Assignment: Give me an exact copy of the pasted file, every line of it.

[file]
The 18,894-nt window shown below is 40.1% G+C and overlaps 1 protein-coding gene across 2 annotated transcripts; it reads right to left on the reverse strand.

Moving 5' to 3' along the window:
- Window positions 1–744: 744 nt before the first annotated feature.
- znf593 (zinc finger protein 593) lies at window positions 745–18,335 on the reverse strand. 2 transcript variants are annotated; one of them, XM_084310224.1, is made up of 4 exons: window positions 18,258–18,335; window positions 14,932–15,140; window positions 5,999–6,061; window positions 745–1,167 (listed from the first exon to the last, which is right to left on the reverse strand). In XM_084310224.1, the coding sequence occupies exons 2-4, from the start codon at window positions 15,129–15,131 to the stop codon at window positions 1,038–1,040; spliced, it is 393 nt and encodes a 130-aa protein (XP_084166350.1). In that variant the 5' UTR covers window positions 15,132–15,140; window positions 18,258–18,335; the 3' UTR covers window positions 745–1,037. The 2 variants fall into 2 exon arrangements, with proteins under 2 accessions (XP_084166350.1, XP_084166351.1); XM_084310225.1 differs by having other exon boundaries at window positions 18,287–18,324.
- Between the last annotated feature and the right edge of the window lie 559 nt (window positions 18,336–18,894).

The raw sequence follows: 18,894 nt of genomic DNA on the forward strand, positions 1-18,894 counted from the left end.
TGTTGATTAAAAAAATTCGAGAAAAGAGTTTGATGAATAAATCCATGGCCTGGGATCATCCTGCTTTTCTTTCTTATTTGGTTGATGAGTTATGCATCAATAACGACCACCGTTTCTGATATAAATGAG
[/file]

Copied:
The 18,894-nt window shown below is 40.1% G+C and overlaps 1 protein-coding gene across 2 annotated transcripts; it reads right to left on the reverse strand.

Moving 5' to 3' along the window:
- Window positions 1–744: 744 nt before the first annotated feature.
- znf593 (zinc finger protein 593) lies at window positions 745–18,335 on the reverse strand. 2 transcript variants are annotated; one of them, XM_084310224.1, is made up of 4 exons: window positions 18,258–18,335; window positions 14,932–15,140; window positions 5,999–6,061; window positions 745–1,167 (listed from the first exon to the last, which is right to left on the reverse strand). In XM_084310224.1, the coding sequence occupies exons 2-4, from the start codon at window positions 15,129–15,131 to the stop codon at window positions 1,038–1,040; spliced, it is 393 nt and encodes a 130-aa protein (XP_084166350.1). In that variant the 5' UTR covers window positions 15,132–15,140; window positions 18,258–18,335; the 3' UTR covers window positions 745–1,037. The 2 variants fall into 2 exon arrangements, with proteins under 2 accessions (XP_084166350.1, XP_084166351.1); XM_084310225.1 differs by having other exon boundaries at window positions 18,287–18,324.
- Between the last annotated feature and the right edge of the window lie 559 nt (window positions 18,336–18,894).

The raw sequence follows: 18,894 nt of genomic DNA on the forward strand, positions 1-18,894 counted from the left end.
TGTTGATTAAAAAAATTCGAGAAAAGAGTTTGATGAATAAATCCATGGCCTGGGATCATCCTGCTTTTCTTTCTTATTTGGTTGATGAGTTATGCATCAATAACGACCACCGTTTCTGATATAAATGAG